The end of this long chapter is in sight. Long section 17 on subjects around models of set theory is fascinating, and lets me review portions of excellent Chap I on set theory to follow this section. I am really starting to become a fan of model theory due to this chapter. Long, good, but increasingly difficult section 17 was finished and then started amazing section 18 on weaker set theories in pm of Sat 19May12. It is going to be fascinating to figure out what happens if we gut the ZFC axioms and even make a new set theory PAS based on Peano Arithmetic, universally called 'PA'. Should be a great ride! Section 18 is some of the most interesting mathematics I have ever read, truly amazing! Interesting final section 19 mostly on computerized proof methods was finished mid day Mon 21May12, so 3 weeks to finish ALL but the proofs of this now excellent 100 page chapter II.

On Mon 21May12, I did read the quite interesting short 'vacation' chapter on philosophy of mathematics. It mostly compared various versions of 'platonist', 'finitist', and 'formalist' approaches to math, focusing on the current topics of set theory, logic and proof theory, and model theory. I still have no intention of reading Kunen's version of recursion theory in chapter IV, so this is the end of reading this very good book for me. (Not quite)
On Wed 11Sep13, I decided to read chapter IV of this book after all, and got started on that reading. I think this chapter will be great after recently reading into chapter 8 of Theory of Recursive Functions and Effective Computability, which is heavy duty recursion theory. Kunen's version of recursion theory is tied up firmly with the set theory of this book. As a matter of fact it is almost just a further treatment of his 'HF' Hereditarily Finite set theory, introduced in chapter I, along with models of set theory, which has me going back to read later portions of great 13pg section II.17, which is frequently referenced in chapter IV. Back to chapter IV on Tue 24Sep13. Some excellent insightful discussion within long section IV.3. Section IV.4 on diagonal arguments was also quite interestingly written, finished on lovely Sun 29Sep13 afternoon. Only section IV.5 on decidability in logic remains to finish reading this book. It has to be said that it seems to me that Kunen badly mis-titled chapter IV as 'Recursion Theory'. As I've been writing, this is more HF set theory and bits of model theory under another and incorrect name. Finished chapter IV and this book in early Oct 2013, after 2 years of intermittently reading and rereading it. Thru all this reading of chapter IV, it has taken me away from my main present read, the great The Lambda Calculus. Its Syntax and Semantics. Fully back to that now!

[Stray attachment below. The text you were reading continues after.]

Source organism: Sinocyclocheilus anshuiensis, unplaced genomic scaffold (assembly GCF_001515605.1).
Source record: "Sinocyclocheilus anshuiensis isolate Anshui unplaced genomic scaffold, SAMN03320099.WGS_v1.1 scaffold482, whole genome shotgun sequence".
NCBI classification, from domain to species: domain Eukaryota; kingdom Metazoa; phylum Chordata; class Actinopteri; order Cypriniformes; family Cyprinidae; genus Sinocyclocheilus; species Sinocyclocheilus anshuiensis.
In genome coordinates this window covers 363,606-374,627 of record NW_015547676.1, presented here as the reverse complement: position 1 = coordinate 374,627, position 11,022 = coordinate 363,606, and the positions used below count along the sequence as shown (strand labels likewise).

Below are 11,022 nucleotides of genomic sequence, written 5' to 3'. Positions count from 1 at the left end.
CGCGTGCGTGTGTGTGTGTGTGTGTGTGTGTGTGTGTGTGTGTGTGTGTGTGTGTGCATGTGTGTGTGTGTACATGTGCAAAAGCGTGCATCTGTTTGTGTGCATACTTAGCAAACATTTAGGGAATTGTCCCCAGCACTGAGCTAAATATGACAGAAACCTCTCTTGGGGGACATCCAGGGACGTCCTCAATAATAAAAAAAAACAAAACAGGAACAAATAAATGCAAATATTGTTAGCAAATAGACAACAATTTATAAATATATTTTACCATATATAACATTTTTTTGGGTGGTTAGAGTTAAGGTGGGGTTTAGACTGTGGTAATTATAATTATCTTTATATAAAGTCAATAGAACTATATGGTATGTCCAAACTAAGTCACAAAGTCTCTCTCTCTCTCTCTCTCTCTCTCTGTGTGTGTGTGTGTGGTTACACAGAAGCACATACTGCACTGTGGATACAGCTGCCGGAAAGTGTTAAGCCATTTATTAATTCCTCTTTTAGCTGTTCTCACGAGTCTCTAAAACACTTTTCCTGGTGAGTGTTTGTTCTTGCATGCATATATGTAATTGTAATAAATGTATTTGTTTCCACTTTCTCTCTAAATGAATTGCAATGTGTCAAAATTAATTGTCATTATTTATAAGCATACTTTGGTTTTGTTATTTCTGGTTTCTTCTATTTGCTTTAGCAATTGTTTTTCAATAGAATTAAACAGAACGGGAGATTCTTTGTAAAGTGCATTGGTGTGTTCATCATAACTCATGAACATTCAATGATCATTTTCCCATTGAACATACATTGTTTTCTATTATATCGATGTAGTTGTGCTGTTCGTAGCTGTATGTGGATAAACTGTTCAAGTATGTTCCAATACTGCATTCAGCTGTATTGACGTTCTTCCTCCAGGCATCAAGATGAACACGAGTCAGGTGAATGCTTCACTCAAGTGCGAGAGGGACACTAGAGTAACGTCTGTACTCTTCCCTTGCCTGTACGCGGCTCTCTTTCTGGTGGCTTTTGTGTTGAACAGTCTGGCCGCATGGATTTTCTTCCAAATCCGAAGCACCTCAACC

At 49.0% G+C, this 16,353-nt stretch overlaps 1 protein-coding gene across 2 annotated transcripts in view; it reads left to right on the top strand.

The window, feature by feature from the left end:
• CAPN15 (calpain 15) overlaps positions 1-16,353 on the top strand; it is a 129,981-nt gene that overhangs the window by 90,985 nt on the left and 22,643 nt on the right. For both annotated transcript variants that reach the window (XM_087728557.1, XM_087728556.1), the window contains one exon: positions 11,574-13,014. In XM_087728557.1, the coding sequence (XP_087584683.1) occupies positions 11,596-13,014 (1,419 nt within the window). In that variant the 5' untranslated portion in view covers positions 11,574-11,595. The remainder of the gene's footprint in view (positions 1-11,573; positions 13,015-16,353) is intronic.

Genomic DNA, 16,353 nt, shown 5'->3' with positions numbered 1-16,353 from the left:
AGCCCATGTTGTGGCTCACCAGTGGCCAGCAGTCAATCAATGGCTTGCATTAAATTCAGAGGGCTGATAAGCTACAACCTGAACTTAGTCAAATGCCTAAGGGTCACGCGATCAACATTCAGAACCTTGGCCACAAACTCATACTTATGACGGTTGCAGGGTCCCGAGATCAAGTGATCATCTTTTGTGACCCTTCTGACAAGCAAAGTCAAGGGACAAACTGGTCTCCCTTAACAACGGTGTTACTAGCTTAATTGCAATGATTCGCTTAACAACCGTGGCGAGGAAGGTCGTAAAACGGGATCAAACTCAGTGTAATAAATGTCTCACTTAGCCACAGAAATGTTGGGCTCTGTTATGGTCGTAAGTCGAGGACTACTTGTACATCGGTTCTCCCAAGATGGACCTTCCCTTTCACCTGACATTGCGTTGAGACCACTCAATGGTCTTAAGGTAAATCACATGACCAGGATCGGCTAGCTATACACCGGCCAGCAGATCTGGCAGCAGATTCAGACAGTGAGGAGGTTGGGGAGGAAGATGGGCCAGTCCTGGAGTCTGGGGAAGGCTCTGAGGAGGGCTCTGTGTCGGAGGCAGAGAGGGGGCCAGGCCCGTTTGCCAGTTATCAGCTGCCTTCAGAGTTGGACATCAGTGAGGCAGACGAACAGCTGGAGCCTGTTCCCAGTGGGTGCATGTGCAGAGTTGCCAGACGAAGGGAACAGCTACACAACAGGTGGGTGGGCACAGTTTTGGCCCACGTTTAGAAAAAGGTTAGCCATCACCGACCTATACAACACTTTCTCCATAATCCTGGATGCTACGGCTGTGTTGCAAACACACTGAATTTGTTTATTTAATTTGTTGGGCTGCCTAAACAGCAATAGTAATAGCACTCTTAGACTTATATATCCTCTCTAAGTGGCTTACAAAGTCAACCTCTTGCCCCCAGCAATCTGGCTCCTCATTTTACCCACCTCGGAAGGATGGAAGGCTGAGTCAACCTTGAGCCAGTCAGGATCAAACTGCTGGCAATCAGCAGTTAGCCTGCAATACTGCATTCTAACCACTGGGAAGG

5.0 von 5 Sternen Excellent choice for self-study or a textbook 30. August 2014
Von Nate E. - Veröffentlicht auf Amazon.com
Format:Taschenbuch|Verifizierter Kauf
As a working mathematician with no real knowledge of logic beyond the rudiments, I bought this book on a colleague's recommendation. I've been extremely pleased. I spent a couple months working through it cover to cover, and was able to gain a decent feeling for what model, proof and recursion theory are all about, and the connections between them. I worked most of the exercises and found them very helpful and of appropriate difficulty. Kunen's writing is very pleasant to follow, and he includes not only technical but also philosophical background.

The book is well edited: I have a good eye for typos and spotted only a handful, most of them simple spelling or punctuation errors that have no impact on the content. The printing and paperback binding are of high quality despite the incredibly low price; it has stood up well to being thumbed, flipped, thrown open on the floor, etc, for many weeks.

This would be a great textbook for a first graduate course or an advanced undergraduate; there are really no prerequisites besides mathematical maturity. Reading it made me wish I had taken such a course.

My only complaint in retrospect is that I had some trouble distinguishing between arguments working in set theory and in the metatheory; Kunen could have done better at pointing out which is which. This would be less a problem for the book as a textbook, where the instructor could clarify where needed, but for self-study it was occasionally confusing. Nevertheless, I came away extremely satisfied and would recommend this book to anyone looking to better understand mathematics' foundations.